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Brazilian Coffee Cooperative Uses RFID to Manage Inventory

Coopercam is attaching passive UHF tags to bags of beans, enabling it to track the receipt, storage and shipment of coffee.
By Edson Perin

An RFID reader is installed in each forklift truck and connected to an onboard computer with a touchscreen. The computer communicates with the data server and displays the process information for the machine's operator. The reading is performed continuously, in accordance with a preset configuration.

The deployment employs two models of readers: the M6e, from ThingMagic and the Edge-50, from Acura Global. "We have four readers currently in use and are preparing to install 20 more," Brasiliense says, adding that Coopercam is using RFID tags made by Smartrac. "Today we have 16,000 tags in use, but with new deployments, that number could reach approximately 65,000."

BrasilSync's Hendrix Brasiliense
The implementation of RFID originated with a suggestion from Coopercam's IT department after an analysis of the business process was carried out. "The cooperative's board gave full freedom for the team to seek a viable solution to solve the problem," Brasiliense recalls, "since it shared the same view of the problem."

In the warehouse at present, according to Brasiliense, "three people manage the entire process—both the loading and unloading of coffee." Using RFID, he says, the three workers can process a shipment of 500 bags in less than 30 minutes.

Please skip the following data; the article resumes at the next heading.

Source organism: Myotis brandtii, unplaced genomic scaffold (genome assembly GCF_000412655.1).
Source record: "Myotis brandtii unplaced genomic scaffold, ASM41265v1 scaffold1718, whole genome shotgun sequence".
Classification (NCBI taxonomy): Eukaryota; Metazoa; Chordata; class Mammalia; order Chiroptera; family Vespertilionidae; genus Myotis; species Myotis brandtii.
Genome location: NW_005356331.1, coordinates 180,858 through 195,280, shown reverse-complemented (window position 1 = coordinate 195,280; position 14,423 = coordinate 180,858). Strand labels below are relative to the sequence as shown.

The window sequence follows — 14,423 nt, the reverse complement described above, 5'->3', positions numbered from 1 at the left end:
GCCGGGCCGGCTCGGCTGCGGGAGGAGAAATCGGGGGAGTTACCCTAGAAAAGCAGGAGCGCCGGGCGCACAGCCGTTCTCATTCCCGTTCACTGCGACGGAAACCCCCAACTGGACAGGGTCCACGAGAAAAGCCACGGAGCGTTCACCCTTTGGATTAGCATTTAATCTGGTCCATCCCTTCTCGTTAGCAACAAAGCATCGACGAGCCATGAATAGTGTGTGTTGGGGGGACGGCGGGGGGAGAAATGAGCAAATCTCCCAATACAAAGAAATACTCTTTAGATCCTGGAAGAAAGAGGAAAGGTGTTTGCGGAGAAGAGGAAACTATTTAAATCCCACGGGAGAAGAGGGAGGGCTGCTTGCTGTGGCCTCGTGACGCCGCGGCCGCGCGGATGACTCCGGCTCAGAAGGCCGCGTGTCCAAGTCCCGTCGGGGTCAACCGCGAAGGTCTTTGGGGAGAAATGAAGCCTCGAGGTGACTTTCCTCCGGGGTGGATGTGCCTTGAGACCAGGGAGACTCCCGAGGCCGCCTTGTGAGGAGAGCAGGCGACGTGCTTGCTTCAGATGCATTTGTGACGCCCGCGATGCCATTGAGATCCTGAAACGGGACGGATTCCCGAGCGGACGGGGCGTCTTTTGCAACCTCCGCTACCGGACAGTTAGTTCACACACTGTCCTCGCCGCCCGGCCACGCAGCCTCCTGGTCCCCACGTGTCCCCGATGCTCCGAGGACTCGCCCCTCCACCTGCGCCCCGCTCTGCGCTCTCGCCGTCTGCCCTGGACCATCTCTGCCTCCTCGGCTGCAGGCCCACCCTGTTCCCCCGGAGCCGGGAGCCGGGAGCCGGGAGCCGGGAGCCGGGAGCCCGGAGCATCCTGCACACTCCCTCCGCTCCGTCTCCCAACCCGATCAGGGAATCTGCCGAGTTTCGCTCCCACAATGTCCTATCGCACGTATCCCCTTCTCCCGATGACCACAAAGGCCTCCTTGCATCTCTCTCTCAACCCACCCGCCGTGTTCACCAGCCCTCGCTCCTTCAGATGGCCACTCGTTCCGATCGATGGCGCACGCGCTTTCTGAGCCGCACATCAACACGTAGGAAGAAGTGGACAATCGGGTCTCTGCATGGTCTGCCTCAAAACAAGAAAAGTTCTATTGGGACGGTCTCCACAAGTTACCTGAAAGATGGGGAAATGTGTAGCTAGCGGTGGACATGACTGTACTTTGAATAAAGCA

"The RFID system shows location and type of coffee to be shipped, relating to beverage classification, appearance, color, among other characteristics," Brasiliense explains. "Another advantage is, when a bag is taken from its current storage location and moved to another, that change is automatically updated by means of the RFID tags."

The next steps, Brasiliense reports, include a plan to use RFID to track the locations of the samples in the classification room, so that each batch of coffee received is identified and linked to information relating to that particular lot. The idea is to utilize RFID tags to manage these samples, which are stored on shelves within the classification room, so that whenever coffee needs to be shipped, its sample could be easily located and used for tasting purposes. "We will be able to create a historical record proof of that lot," Brasiliense states, "and know if, over time, it suffered some variation."

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